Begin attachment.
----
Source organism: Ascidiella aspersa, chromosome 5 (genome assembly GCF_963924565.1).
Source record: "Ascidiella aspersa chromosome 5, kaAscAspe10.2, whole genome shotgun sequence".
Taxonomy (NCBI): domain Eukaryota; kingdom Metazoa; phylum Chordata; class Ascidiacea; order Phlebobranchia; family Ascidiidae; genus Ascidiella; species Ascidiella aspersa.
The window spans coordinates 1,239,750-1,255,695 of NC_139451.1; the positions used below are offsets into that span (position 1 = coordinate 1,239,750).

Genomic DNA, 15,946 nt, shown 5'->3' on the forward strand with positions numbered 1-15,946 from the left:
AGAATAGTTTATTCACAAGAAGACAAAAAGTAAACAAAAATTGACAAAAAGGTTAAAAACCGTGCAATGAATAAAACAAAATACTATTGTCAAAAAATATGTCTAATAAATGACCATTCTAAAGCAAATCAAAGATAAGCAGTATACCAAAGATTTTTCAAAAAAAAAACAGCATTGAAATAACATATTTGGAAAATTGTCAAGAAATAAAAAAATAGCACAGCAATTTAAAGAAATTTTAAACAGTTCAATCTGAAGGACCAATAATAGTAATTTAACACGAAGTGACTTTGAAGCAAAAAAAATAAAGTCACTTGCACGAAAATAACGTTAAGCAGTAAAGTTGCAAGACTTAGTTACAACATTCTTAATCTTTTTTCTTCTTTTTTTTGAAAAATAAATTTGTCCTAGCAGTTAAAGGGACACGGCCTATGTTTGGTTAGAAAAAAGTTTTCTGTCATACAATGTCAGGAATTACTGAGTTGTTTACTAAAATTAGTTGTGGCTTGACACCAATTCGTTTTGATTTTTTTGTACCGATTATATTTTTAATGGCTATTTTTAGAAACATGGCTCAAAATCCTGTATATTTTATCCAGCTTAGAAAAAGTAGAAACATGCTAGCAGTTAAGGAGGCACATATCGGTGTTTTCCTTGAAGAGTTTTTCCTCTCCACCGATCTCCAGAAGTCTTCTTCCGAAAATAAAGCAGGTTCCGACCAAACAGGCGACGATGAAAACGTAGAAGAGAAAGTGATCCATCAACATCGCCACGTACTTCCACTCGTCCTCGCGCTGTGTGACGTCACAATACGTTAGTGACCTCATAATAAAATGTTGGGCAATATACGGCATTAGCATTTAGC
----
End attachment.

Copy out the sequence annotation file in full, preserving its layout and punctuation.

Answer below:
Source organism: Ascidiella aspersa, chromosome 5 (genome assembly GCF_963924565.1).
Source record: "Ascidiella aspersa chromosome 5, kaAscAspe10.2, whole genome shotgun sequence".
Taxonomy (NCBI): domain Eukaryota; kingdom Metazoa; phylum Chordata; class Ascidiacea; order Phlebobranchia; family Ascidiidae; genus Ascidiella; species Ascidiella aspersa.
The window spans coordinates 1,239,750-1,255,695 of NC_139451.1; the positions used below are offsets into that span (position 1 = coordinate 1,239,750).

Genomic DNA, 15,946 nt, shown 5'->3' on the forward strand with positions numbered 1-15,946 from the left:
AGAATAGTTTATTCACAAGAAGACAAAAAGTAAACAAAAATTGACAAAAAGGTTAAAAACCGTGCAATGAATAAAACAAAATACTATTGTCAAAAAATATGTCTAATAAATGACCATTCTAAAGCAAATCAAAGATAAGCAGTATACCAAAGATTTTTCAAAAAAAAAACAGCATTGAAATAACATATTTGGAAAATTGTCAAGAAATAAAAAAATAGCACAGCAATTTAAAGAAATTTTAAACAGTTCAATCTGAAGGACCAATAATAGTAATTTAACACGAAGTGACTTTGAAGCAAAAAAAATAAAGTCACTTGCACGAAAATAACGTTAAGCAGTAAAGTTGCAAGACTTAGTTACAACATTCTTAATCTTTTTTCTTCTTTTTTTTGAAAAATAAATTTGTCCTAGCAGTTAAAGGGACACGGCCTATGTTTGGTTAGAAAAAAGTTTTCTGTCATACAATGTCAGGAATTACTGAGTTGTTTACTAAAATTAGTTGTGGCTTGACACCAATTCGTTTTGATTTTTTTGTACCGATTATATTTTTAATGGCTATTTTTAGAAACATGGCTCAAAATCCTGTATATTTTATCCAGCTTAGAAAAAGTAGAAACATGCTAGCAGTTAAGGAGGCACATATCGGTGTTTTCCTTGAAGAGTTTTTCCTCTCCACCGATCTCCAGAAGTCTTCTTCCGAAAATAAAGCAGGTTCCGACCAAACAGGCGACGATGAAAACGTAGAAGAGAAAGTGATCCATCAACATCGCCACGTACTTCCACTCGTCCTCGCGCTGTGTGACGTCACAATACGTTAGTGACCTCATAATAAAATGTTGGGCAATATACGGCATTAGCATTTAGC